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CONTERNO: Attack diabetes epidemic together

September 13, 2014

viewpoint-conterno-enriqueThe numbers tell an urgent story: Diabetes is a global epidemic that strikes close to home.

Today, diabetes affects more than 382 million people worldwide, and that figure is expected to jump to an astonishing 592 million—a 55-percent increase—in just two decades. It causes more than 5 million premature deaths each year, and its direct medical costs exceed $550 billion.

Here in Indiana, one projection from the Centers for Disease Control suggests that 40 percent of our population, or 2.6 million Hoosiers, will have to manage this complex, chronic and costly condition in their lifetime. Already, 750,000 Hoosier children and adults have diabetes, and another 1.9 million live with pre-diabetes. (We also have the unhappy distinction of being the country’s eighth-most obese state, and obesity is a major contributor to diabetes).

With those staggering projections in mind, earlier this month I enlisted the help of Indiana’s front-line leaders—about 700 mayors, municipal officials and town board members—when I addressed the annual conference of the Indiana Association of Cities and Towns. By joining forces on the front lines, I urged, we can fight this epidemic and make a significant difference for people in our communities.

But how do we keep moving forward? How can our leaders—and each one of us—play a role by thinking globally but acting locally?

Here are just a few ways to help stem the tide of chronic diseases such as diabetes:

• Support education. Thriving children are essential to the well-being of our cities and towns. Early education helps youngsters develop good habits, including diet and exercise.

Last month, Lilly showed its support for early education in Indianapolis by pledging to raise $10 million over three years if Mayor Ballard’s preschool proposal passes. And—for students of all ages—we know the importance of developing skills in science, technology, engineering and math. A youngster who is guided toward science or technology will, perhaps, develop a breakthrough treatment for diabetes or cancer one day.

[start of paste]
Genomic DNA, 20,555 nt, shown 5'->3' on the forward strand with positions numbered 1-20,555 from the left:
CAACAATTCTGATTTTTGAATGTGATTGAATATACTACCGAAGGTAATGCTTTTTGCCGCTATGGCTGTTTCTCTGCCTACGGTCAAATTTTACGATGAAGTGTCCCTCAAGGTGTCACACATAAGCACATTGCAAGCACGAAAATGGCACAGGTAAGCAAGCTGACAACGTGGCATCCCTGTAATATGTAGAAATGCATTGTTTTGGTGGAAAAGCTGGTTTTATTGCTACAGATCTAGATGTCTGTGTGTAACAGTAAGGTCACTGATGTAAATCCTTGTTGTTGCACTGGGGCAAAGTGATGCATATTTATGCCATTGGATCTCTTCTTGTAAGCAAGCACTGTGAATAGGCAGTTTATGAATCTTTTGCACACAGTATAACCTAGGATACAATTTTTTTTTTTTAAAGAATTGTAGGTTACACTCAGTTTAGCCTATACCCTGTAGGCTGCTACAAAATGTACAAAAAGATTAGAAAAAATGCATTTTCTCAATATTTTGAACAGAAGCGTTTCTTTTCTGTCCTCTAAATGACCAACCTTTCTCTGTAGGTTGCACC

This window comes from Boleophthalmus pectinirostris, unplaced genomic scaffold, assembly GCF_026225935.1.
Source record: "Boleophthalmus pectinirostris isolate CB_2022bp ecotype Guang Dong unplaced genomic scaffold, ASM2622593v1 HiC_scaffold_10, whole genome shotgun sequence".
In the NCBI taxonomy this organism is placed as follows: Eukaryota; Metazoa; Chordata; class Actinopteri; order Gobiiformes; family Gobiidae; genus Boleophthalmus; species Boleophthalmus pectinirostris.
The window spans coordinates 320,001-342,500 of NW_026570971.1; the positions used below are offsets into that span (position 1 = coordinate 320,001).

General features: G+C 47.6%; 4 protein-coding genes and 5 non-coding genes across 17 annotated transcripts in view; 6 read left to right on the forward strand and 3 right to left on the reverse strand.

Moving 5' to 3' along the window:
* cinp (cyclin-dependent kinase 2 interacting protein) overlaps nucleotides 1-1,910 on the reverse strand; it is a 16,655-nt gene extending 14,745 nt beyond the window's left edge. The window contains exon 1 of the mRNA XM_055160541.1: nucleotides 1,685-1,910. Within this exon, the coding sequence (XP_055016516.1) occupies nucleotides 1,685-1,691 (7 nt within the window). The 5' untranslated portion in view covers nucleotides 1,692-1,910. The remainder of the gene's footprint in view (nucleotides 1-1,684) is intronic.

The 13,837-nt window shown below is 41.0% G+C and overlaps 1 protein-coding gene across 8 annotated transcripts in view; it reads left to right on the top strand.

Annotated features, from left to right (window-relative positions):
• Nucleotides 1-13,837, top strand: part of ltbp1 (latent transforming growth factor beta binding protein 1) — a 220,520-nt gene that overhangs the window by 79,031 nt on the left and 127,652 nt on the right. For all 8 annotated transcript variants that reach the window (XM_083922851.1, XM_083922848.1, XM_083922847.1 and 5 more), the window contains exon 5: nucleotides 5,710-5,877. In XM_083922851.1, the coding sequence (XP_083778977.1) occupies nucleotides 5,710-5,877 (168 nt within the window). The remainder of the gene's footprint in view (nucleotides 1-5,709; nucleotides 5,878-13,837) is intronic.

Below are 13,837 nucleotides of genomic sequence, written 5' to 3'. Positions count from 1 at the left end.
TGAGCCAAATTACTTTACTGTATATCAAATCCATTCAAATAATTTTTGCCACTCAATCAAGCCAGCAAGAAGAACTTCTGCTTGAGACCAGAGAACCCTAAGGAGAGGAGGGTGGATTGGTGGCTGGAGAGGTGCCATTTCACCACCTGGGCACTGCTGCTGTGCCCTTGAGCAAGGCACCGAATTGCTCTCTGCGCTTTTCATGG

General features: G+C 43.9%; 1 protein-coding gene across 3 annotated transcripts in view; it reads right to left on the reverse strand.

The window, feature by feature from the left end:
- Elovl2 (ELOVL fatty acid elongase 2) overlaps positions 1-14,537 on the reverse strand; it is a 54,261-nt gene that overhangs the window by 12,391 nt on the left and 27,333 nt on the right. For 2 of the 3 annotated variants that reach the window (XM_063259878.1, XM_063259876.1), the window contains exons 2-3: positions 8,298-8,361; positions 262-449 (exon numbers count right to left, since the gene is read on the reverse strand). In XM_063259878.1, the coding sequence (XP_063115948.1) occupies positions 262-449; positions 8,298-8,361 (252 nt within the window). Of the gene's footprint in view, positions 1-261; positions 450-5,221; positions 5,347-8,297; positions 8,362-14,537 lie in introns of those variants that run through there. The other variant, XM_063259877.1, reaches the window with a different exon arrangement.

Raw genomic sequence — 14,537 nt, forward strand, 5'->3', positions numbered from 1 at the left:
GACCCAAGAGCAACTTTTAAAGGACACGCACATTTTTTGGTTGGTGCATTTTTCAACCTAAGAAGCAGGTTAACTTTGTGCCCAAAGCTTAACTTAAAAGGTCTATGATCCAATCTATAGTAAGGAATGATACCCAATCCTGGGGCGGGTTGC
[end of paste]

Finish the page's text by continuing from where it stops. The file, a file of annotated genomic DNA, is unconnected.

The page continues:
• Support healthy lifestyles by encouraging fitness programs and farmers’ markets, and by developing bike trails, such as Indy’s eight-mile Cultural Trail. We can also be role models. Through our actions, we can show what “healthy” looks like—and inspire others to do the same.

• Finally, support policies that foster drug discovery and other life sciences innovations, such as an environment that encourages top global talent to join us in Indiana as we work to find better treatments for difficult diseases.

We are striving to do our part. More than 90 years ago, Lilly was the first company to make insulin available for the treatment of diabetes. Lilly also was the first company to discover and introduce human insulin and to develop an analog insulin. We hope to soon have medicines in every category that people use to treat their diabetes, including new insulins and delivery devices.

Lilly also recently announced global manufacturing investments of $1 billion—half of which is being spent in Indiana. These additions will allow Lilly to manufacture insulin at higher rates than ever before.

Working together—top-down and bottom-up, in our cities, homes and businesses—we can turbo-charge our progress against the diabetes epidemic through an approach embedded in innovative science and public policies that encourage medical research, improved skills and healthy lifestyles.

Together, we can close the gap, making life better for people with diabetes.•

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Conterno is president of Lilly Diabetes. Send comments on this column to ibjedit@ibj.com.
 

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